Who wouldn’t want to see a film in which Sir Michael Caine stars? OK, “Jaws: The Revenge” was a skipper, but at age 76, Caine has two Oscars under his belt, been knighted and has made more than 140 (with two upcoming) films. In his latest, “Is Anybody There?” Caine proves to audiences that he is — hands down — one of the best actors in the history of filmmaking.
Caine plays Clarence, an aging magician who is unwittingly placed in an old-age home. He’s as bitter about being there as is the owner’s 10-year-old son, Edward, whose room Clarence now occupies. Edward (Bill Milner) is obsessed with the paranormal to the point of placing a tape recorder under the beds of dying residents. He hopes to glimpse into the afterlife, while Clarence fights to save his dignity as he sinks into dementia. The two forge an unlikely friendship and share the common bond of feeling displaced.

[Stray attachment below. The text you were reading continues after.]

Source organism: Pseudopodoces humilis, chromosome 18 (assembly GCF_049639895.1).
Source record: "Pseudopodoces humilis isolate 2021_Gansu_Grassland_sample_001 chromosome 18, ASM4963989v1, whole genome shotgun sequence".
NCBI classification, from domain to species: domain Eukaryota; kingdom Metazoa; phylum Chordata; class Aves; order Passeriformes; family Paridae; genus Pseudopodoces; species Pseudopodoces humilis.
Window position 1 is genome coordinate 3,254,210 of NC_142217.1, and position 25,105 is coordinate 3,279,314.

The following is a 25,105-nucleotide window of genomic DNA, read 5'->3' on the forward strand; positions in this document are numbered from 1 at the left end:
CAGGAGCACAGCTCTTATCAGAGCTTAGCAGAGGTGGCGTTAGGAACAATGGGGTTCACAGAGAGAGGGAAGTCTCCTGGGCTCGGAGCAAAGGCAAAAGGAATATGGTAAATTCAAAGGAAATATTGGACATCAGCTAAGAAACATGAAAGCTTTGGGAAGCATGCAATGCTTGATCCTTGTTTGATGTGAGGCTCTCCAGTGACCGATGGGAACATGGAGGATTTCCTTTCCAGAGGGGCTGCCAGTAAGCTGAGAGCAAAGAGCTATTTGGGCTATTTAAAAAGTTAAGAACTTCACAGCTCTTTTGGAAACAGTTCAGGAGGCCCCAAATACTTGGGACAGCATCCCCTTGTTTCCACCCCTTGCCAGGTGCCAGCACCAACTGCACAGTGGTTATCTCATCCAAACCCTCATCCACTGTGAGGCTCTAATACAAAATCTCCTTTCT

Caine’s Clarence seems eerily like “Alfie” approaching death. He is consumed with regret for having been a womanizer and losing his beloved wife, who is now deceased. Clarence craves forgiveness and eventually finds it in the most unexpected places. He and Edward end up giving each other the gift they want most in life.
“Is Anybody There?” could have gone down a dark, depressing path but instead takes the high road to sweet and touching. The chemistry that evolves between Clarence and Edward is so engrossing to watch that you want more than the film offers. But director John Crowley (“Intermission”) chooses to end the story on such a pitch-perfect note, one can forgive.
Once again, Caine creates another unforgettable screen portrait. His portrayal of Clarence ranks right up there with such memorable performances as Dr. Larch in “Cider House Rules,” Elliott in “Hannah and her Sisters” and the role that no one will ever forget, “Alfie.” He’s the centerpiece in “Is Anybody There?” and, most likely, will be recognized for it at the Oscars next year.
I loved this movie, because it delicately balanced humor and pathos; because it was all about friendships, fears and forgiveness. But, most of all, I loved it because it asks the question, “Is anybody there?” and answers it with compelling compassion.
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